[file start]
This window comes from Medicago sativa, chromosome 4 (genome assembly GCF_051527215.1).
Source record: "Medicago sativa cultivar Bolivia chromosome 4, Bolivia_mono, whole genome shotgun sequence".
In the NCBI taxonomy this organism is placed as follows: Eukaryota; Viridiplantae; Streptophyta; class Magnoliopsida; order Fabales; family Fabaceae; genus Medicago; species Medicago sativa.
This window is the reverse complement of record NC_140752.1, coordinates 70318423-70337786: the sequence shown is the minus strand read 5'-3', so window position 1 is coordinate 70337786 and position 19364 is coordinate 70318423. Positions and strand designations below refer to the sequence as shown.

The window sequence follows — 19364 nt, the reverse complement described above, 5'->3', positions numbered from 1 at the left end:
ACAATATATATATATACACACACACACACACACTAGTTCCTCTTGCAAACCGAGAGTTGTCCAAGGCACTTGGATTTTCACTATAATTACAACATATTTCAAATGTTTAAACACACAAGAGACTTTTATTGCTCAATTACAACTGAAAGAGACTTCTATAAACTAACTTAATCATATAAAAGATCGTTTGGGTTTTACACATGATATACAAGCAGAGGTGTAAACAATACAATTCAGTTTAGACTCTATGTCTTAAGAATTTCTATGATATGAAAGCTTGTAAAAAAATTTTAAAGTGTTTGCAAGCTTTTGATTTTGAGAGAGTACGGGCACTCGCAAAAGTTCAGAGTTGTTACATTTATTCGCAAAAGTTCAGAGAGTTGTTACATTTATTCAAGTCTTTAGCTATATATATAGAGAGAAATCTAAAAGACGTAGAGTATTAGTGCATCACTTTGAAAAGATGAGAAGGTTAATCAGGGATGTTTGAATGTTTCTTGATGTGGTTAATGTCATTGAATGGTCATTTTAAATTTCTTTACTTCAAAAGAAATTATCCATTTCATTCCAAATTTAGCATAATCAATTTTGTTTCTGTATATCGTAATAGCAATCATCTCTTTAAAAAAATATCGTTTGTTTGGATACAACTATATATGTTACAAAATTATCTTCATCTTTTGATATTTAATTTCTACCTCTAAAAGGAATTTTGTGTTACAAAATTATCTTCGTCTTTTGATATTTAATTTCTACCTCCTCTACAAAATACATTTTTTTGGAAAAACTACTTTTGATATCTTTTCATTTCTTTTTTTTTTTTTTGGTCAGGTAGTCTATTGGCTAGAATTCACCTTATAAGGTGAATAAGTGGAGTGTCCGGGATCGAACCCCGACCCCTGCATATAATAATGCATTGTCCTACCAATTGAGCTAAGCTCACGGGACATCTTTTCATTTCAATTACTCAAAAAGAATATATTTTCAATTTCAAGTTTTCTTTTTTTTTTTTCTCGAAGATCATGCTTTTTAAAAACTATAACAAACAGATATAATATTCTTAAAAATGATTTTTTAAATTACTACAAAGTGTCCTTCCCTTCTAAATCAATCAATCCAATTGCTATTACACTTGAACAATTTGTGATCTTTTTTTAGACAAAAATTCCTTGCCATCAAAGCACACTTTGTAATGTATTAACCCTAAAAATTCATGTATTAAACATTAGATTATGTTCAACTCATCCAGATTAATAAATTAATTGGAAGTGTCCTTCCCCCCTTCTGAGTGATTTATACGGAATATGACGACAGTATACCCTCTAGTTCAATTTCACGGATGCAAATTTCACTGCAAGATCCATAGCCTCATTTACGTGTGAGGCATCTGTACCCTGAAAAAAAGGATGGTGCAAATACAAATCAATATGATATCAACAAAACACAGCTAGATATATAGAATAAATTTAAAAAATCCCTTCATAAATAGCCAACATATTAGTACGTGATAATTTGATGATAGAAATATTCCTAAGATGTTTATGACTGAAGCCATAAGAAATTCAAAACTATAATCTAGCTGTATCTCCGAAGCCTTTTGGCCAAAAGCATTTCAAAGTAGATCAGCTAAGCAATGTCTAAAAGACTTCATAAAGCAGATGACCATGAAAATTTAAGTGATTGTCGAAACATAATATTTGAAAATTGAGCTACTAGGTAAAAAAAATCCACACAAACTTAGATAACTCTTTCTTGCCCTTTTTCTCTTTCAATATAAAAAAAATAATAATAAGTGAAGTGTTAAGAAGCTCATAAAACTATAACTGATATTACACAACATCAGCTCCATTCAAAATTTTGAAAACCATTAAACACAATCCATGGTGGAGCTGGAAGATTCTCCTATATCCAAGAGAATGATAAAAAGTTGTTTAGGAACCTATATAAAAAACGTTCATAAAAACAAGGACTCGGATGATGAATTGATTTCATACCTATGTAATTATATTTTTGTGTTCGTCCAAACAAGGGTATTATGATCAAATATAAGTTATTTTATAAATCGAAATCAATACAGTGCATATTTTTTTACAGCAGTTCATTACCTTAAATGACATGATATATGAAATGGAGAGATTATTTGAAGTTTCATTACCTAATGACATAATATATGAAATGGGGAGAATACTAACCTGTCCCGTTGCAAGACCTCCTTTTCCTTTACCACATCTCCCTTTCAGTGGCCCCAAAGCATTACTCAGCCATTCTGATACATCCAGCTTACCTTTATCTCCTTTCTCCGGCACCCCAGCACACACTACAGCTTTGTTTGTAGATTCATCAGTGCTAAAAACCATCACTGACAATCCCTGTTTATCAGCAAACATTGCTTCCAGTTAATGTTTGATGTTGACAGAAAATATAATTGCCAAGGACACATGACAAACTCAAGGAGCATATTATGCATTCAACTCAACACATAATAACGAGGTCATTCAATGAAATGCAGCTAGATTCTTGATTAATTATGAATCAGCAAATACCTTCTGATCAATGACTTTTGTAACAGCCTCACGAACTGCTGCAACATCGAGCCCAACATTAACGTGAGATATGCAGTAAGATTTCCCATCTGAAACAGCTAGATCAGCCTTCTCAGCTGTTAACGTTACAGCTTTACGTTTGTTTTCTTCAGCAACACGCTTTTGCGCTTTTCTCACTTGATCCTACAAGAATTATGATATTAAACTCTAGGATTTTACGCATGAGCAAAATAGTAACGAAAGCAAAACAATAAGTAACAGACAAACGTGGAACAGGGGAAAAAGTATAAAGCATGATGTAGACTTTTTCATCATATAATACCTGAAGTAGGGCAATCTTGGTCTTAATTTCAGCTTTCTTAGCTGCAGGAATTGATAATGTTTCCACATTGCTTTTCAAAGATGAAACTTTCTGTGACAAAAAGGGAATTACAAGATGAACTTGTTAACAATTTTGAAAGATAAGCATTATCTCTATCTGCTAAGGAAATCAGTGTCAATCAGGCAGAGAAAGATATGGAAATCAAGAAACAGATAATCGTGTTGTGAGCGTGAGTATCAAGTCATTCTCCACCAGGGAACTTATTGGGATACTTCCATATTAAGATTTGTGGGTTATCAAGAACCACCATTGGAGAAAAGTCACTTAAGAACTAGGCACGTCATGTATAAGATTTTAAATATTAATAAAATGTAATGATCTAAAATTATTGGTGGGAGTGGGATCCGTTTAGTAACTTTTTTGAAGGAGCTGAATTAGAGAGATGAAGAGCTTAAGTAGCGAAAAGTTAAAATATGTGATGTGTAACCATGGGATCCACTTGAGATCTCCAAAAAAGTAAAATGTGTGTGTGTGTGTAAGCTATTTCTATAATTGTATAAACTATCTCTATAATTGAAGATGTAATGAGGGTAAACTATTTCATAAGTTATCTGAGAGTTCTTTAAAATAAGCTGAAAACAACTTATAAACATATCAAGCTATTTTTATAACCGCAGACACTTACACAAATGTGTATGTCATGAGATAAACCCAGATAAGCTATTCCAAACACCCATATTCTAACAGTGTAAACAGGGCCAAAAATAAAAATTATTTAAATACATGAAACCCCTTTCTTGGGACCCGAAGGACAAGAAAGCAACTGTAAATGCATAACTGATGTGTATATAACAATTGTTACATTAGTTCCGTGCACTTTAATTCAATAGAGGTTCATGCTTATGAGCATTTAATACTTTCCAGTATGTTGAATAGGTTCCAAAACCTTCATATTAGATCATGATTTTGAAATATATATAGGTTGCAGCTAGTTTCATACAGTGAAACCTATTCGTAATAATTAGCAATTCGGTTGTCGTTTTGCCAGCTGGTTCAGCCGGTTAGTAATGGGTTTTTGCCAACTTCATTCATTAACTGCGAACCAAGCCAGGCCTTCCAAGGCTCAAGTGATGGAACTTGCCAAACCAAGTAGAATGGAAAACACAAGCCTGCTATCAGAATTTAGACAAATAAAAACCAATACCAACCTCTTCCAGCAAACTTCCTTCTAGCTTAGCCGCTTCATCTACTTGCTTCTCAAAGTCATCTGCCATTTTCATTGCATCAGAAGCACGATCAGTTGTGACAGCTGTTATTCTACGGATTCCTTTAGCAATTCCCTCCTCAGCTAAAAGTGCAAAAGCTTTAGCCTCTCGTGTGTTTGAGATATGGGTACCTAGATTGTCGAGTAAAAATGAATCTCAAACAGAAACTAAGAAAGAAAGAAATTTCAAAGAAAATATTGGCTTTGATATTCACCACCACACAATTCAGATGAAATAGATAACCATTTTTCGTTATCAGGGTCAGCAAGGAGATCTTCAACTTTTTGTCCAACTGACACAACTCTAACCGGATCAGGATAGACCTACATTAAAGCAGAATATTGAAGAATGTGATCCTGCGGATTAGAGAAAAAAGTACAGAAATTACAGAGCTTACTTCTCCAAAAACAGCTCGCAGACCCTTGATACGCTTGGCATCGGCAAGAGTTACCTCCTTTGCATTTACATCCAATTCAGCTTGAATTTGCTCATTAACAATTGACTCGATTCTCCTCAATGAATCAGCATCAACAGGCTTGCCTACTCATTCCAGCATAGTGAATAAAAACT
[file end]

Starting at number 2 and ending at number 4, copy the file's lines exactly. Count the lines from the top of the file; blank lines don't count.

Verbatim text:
Source record: "Medicago sativa cultivar Bolivia chromosome 4, Bolivia_mono, whole genome shotgun sequence".
In the NCBI taxonomy this organism is placed as follows: Eukaryota; Viridiplantae; Streptophyta; class Magnoliopsida; order Fabales; family Fabaceae; genus Medicago; species Medicago sativa.
This window is the reverse complement of record NC_140752.1, coordinates 70318423-70337786: the sequence shown is the minus strand read 5'-3', so window position 1 is coordinate 70337786 and position 19364 is coordinate 70318423. Positions and strand designations below refer to the sequence as shown.